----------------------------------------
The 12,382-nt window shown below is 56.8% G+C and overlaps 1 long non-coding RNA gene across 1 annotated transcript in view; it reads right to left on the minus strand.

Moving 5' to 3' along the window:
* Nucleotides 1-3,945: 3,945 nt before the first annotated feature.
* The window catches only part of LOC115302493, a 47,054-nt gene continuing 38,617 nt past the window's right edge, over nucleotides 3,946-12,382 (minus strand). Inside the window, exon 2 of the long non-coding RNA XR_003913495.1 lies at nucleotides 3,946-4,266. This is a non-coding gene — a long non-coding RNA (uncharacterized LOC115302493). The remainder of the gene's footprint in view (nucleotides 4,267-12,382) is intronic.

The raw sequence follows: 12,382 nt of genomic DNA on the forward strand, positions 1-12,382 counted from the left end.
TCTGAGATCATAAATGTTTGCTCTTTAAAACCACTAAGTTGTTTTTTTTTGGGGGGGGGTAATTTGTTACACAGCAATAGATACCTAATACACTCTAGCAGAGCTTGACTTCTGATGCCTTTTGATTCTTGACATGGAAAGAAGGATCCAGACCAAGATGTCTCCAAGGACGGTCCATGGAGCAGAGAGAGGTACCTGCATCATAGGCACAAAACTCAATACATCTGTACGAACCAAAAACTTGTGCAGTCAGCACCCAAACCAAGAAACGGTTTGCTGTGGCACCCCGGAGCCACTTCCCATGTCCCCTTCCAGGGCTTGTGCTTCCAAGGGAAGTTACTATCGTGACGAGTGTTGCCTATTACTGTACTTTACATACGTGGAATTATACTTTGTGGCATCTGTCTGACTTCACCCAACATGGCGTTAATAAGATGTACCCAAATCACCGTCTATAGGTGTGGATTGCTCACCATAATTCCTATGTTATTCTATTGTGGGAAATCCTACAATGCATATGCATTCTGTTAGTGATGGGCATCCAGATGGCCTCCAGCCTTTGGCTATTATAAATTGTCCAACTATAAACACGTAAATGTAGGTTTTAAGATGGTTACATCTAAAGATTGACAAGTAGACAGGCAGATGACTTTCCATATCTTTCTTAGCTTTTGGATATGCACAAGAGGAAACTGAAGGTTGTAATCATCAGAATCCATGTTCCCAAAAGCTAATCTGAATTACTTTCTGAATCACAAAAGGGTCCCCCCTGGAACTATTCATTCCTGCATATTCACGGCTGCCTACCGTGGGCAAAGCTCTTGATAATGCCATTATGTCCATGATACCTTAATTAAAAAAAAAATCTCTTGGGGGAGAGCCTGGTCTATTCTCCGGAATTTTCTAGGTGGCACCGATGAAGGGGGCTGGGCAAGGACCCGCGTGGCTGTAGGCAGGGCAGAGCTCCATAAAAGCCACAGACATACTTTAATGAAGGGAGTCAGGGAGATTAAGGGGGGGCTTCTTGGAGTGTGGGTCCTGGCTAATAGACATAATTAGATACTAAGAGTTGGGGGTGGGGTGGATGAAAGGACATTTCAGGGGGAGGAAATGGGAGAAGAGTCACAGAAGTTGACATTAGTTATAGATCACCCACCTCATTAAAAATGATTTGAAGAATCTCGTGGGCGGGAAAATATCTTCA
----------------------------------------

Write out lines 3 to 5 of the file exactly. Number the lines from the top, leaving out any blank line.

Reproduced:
* Nucleotides 1-3,945: 3,945 nt before the first annotated feature.
* The window catches only part of LOC115302493, a 47,054-nt gene continuing 38,617 nt past the window's right edge, over nucleotides 3,946-12,382 (minus strand). Inside the window, exon 2 of the long non-coding RNA XR_003913495.1 lies at nucleotides 3,946-4,266. This is a non-coding gene — a long non-coding RNA (uncharacterized LOC115302493). The remainder of the gene's footprint in view (nucleotides 4,267-12,382) is intronic.

The raw sequence follows: 12,382 nt of genomic DNA on the forward strand, positions 1-12,382 counted from the left end.